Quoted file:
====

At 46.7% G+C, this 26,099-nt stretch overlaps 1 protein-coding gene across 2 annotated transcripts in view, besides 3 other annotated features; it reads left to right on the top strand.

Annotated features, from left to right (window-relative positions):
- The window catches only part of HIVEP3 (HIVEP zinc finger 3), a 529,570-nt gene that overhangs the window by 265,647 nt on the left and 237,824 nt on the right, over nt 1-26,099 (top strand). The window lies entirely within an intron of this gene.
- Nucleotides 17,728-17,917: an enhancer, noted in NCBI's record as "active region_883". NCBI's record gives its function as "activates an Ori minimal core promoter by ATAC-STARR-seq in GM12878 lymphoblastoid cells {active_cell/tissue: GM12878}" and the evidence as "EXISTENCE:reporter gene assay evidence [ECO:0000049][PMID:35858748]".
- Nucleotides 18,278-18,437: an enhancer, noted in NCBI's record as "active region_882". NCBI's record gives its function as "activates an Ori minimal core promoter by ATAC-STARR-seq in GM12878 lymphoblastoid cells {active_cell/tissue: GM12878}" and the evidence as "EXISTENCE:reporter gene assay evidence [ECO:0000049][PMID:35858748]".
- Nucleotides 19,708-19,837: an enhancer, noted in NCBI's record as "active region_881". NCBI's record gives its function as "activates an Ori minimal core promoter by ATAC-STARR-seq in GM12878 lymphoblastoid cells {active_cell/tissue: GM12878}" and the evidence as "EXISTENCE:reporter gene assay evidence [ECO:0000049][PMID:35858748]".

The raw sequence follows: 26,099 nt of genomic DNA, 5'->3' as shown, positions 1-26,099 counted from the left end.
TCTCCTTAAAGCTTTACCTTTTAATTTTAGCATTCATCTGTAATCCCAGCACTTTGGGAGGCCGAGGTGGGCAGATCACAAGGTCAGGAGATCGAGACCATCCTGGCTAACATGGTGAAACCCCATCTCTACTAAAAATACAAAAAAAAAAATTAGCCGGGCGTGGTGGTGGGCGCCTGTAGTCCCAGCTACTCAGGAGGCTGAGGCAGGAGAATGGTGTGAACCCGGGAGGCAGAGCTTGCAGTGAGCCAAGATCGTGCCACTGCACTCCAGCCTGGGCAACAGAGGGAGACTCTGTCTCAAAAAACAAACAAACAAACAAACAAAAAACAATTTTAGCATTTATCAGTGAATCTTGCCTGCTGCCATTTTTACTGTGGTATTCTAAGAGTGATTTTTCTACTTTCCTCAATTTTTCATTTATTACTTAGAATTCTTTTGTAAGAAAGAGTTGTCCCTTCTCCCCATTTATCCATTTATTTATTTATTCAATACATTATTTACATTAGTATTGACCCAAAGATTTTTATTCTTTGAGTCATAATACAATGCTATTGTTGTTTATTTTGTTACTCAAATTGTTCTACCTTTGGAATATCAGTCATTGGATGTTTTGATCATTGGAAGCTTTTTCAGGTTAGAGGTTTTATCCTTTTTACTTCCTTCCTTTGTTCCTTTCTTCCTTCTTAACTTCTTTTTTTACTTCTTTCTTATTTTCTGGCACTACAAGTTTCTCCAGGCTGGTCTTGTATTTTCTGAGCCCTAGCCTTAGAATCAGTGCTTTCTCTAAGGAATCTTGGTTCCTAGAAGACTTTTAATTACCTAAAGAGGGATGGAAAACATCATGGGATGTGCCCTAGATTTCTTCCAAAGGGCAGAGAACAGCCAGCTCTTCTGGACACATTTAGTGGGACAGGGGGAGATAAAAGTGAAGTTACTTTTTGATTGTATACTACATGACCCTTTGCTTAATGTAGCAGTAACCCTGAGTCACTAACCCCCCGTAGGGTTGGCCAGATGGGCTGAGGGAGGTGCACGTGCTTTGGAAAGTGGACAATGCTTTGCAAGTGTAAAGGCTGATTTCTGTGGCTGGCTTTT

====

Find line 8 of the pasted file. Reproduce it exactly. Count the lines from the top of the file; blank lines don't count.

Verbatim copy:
TCTCCTTAAAGCTTTACCTTTTAATTTTAGCATTCATCTGTAATCCCAGCACTTTGGGAGGCCGAGGTGGGCAGATCACAAGGTCAGGAGATCGAGACCATCCTGGCTAACATGGTGAAACCCCATCTCTACTAAAAATACAAAAAAAAAAATTAGCCGGGCGTGGTGGTGGGCGCCTGTAGTCCCAGCTACTCAGGAGGCTGAGGCAGGAGAATGGTGTGAACCCGGGAGGCAGAGCTTGCAGTGAGCCAAGATCGTGCCACTGCACTCCAGCCTGGGCAACAGAGGGAGACTCTGTCTCAAAAAACAAACAAACAAACAAACAAAAAACAATTTTAGCATTTATCAGTGAATCTTGCCTGCTGCCATTTTTACTGTGGTATTCTAAGAGTGATTTTTCTACTTTCCTCAATTTTTCATTTATTACTTAGAATTCTTTTGTAAGAAAGAGTTGTCCCTTCTCCCCATTTATCCATTTATTTATTTATTCAATACATTATTTACATTAGTATTGACCCAAAGATTTTTATTCTTTGAGTCATAATACAATGCTATTGTTGTTTATTTTGTTACTCAAATTGTTCTACCTTTGGAATATCAGTCATTGGATGTTTTGATCATTGGAAGCTTTTTCAGGTTAGAGGTTTTATCCTTTTTACTTCCTTCCTTTGTTCCTTTCTTCCTTCTTAACTTCTTTTTTTACTTCTTTCTTATTTTCTGGCACTACAAGTTTCTCCAGGCTGGTCTTGTATTTTCTGAGCCCTAGCCTTAGAATCAGTGCTTTCTCTAAGGAATCTTGGTTCCTAGAAGACTTTTAATTACCTAAAGAGGGATGGAAAACATCATGGGATGTGCCCTAGATTTCTTCCAAAGGGCAGAGAACAGCCAGCTCTTCTGGACACATTTAGTGGGACAGGGGGAGATAAAAGTGAAGTTACTTTTTGATTGTATACTACATGACCCTTTGCTTAATGTAGCAGTAACCCTGAGTCACTAACCCCCCGTAGGGTTGGCCAGATGGGCTGAGGGAGGTGCACGTGCTTTGGAAAGTGGACAATGCTTTGCAAGTGTAAAGGCTGATTTCTGTGGCTGGCTTTT